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Perrotto: Right or Wrong Decision, it’s Baseball in 2024



Andy Haines, Pittsburgh Pirates, Derek Shelton

Derek Shelton has made thousands of decisions during his five seasons as the Pittsburgh Pirates’ manager.

Some have worked out. Others have backfired. Plenty have been second-guessed.

That’s the nature of the job.

However, Shelton has never made a more controversial move than he did with rookie right-hander Jared Jones on Tuesday night. Shelton pulled Jones after the 22-year-old pitched five scoreless innings against the Mets in New York.

Amazingly, Jones got the hook despite throwing 59 pitches. He would have had a perfect game going if left fielder Bryan Reynolds hadn’t just missed Pete Alonso’s fly ball in the second inning.

Jones being removed from the game was baffling, especially since he had been extremely efficient with his pitches in his fourth career start. He averaged just 3.7 per batter and seemed to have plenty left in the tank after throwing 89, 80 and 85 pitches in his first three outings.

Yet it ended up being a five-and-dive for Jones.

Well, it turned out it wasn’t Shelton’s decision. The Pirates had already determined that Jones would pitch no more than five innings before the game started. To use one of baseball’s favorite modern-day phrases, it was a collaborative effort between the front office and the coaching staff.

Jones was pitching on four days of rest for the first time in his four-year professional career. The Pirates decided it would be unwise to push him beyond five innings.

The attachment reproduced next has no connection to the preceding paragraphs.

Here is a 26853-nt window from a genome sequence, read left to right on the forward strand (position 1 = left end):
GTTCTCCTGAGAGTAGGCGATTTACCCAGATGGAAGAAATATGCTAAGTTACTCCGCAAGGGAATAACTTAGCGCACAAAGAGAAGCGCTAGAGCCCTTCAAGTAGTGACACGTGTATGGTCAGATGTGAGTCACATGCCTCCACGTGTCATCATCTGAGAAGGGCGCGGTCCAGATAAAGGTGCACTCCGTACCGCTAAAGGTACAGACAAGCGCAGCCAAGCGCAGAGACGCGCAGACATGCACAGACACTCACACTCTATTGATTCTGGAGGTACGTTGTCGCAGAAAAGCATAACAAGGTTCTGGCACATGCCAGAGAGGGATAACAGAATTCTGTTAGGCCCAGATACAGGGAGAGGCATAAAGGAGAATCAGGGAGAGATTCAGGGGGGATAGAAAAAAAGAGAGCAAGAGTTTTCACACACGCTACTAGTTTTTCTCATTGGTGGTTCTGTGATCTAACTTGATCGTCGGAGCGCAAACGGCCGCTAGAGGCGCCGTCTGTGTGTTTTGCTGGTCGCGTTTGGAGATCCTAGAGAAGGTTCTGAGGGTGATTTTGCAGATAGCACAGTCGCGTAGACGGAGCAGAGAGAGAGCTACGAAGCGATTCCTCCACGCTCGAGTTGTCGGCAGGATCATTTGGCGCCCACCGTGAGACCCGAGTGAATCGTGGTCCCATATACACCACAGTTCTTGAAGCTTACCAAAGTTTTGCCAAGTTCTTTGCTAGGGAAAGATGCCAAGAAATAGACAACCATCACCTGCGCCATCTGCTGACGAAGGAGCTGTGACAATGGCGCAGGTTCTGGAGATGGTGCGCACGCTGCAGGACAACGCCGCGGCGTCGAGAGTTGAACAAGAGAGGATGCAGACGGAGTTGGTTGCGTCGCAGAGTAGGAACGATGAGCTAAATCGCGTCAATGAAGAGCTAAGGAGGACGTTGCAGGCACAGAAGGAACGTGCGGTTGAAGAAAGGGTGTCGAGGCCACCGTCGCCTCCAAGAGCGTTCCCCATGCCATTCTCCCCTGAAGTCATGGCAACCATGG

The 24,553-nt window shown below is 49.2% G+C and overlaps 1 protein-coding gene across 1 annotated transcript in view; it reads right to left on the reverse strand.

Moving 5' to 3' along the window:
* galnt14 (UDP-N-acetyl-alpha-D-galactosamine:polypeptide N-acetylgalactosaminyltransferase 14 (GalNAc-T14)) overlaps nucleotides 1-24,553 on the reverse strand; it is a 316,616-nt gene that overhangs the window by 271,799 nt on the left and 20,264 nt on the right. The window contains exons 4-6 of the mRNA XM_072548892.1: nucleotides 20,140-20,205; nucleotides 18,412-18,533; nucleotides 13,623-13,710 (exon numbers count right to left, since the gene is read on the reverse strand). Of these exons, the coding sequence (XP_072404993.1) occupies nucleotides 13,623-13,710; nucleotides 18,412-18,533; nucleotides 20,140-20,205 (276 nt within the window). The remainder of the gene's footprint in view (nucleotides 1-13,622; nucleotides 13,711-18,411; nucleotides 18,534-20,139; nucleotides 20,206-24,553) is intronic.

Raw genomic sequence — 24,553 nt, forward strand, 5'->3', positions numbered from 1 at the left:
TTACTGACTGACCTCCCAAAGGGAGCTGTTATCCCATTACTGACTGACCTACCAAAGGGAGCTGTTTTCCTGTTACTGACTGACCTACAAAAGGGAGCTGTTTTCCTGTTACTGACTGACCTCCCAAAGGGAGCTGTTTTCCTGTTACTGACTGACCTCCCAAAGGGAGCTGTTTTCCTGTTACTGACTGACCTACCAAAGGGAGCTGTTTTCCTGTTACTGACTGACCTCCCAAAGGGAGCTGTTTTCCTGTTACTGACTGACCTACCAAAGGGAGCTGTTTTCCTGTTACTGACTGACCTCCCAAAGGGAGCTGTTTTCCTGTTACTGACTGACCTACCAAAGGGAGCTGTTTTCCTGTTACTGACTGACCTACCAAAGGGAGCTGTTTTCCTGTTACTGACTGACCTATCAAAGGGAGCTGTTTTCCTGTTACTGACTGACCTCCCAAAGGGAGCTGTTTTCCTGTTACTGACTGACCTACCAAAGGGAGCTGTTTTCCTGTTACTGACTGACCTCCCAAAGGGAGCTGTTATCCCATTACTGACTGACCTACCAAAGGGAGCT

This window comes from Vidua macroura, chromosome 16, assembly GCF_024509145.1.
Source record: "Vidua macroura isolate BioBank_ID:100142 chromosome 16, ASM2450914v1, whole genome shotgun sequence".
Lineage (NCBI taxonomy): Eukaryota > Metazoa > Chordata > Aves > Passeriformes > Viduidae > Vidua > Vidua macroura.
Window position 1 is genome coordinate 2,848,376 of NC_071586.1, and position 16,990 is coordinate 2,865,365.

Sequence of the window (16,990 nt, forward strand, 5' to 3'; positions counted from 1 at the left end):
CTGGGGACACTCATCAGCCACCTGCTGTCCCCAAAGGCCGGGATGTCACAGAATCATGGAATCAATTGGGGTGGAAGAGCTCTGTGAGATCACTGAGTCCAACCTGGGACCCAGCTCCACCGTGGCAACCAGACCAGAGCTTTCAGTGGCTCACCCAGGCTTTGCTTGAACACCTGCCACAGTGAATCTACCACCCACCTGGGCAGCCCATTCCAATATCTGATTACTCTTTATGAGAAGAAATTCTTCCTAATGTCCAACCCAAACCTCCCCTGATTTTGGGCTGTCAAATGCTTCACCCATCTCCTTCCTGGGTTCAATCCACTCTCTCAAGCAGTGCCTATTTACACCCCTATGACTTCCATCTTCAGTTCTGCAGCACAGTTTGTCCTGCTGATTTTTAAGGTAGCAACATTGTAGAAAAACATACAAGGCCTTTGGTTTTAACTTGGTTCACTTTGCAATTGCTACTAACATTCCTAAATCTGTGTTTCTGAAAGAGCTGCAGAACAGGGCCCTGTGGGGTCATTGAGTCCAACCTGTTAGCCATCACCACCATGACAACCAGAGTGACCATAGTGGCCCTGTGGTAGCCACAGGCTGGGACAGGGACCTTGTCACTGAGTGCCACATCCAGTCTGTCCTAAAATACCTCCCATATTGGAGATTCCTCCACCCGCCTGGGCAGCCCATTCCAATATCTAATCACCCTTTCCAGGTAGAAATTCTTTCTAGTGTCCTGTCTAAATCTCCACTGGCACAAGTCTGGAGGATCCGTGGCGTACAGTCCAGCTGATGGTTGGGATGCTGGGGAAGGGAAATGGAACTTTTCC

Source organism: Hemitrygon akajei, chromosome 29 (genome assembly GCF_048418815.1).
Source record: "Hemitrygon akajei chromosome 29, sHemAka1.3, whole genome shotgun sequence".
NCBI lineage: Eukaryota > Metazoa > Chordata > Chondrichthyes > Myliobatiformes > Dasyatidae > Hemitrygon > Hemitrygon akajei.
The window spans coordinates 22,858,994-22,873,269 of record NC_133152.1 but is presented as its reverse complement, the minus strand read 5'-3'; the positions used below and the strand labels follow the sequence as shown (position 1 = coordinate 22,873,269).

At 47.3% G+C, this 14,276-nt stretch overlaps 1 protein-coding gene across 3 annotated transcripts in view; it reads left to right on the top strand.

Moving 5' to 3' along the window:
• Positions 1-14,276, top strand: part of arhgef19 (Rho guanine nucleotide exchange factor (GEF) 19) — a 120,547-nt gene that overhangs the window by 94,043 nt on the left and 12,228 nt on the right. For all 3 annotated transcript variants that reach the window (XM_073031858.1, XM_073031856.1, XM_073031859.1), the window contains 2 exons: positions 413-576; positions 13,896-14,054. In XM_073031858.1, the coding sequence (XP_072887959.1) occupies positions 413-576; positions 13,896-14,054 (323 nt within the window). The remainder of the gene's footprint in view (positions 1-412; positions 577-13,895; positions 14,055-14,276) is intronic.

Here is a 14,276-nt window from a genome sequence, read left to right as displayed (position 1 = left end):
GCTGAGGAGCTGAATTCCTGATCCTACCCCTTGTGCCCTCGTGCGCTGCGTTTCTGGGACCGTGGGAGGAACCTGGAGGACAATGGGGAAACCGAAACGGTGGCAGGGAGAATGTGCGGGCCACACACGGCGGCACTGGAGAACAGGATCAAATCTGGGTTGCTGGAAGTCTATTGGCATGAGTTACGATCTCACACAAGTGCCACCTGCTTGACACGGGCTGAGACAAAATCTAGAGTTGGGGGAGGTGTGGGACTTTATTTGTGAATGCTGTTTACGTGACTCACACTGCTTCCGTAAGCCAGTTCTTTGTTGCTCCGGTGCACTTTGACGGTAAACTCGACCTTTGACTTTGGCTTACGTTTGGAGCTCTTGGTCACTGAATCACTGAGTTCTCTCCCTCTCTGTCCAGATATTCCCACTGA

The decision backfired from a win-loss standpoint. The bullpen couldn’t hold a 1-0 lead bequeathed from Jones and the Pirates wound up losing 3-1.

Shelton admitted after the game that it was difficult to end Jones’ outing so early. However, he was unapologetic about it.

And, in a bit of a surprise, the ultra-competitive Jones said he was fine with the decision. Jones also said he appreciates the Pirates keeping a close watch on his workload.

Jones pitched 66 innings in his first pro season in 2021, then 122.2 innings in 2022 and 126.1 innings last year. Understandably, the Pirates won’t have him pitch 200 innings this season or even 180.

Yet, from an old-school perspective – yes, I’m old — it was difficult to see a pitcher lifted after a sensational outing in which he threw 50 of his 59 pitches for strikes. That was an amazing 84.7% strike rate.

Not only was Jones’ start sensational and amazing, but it was also historic. He became the first major-league pitcher to throw 60 or fewer pitches and 50 or more strikes in a start since detailed pitch data started being compiled in 2000.

Jones is now 1-2 with a 3.13 ERA through four starts. He has 32 strikeouts in 23 innings with just two walks.

Jones is also just the fourth MLB pitcher to have at least seven strikeouts in each of his first four career starts since 1893 when the current mound distance of 60 feet, 6 inches was established.

It might not be too early to say the Pirates have a phenom on their hands. Jones’ starts are becoming must-watch events.

It would have been nice to watch him pitch more than five innings on Tuesday night. However, whether right or wrong, that’s baseball in 2024.

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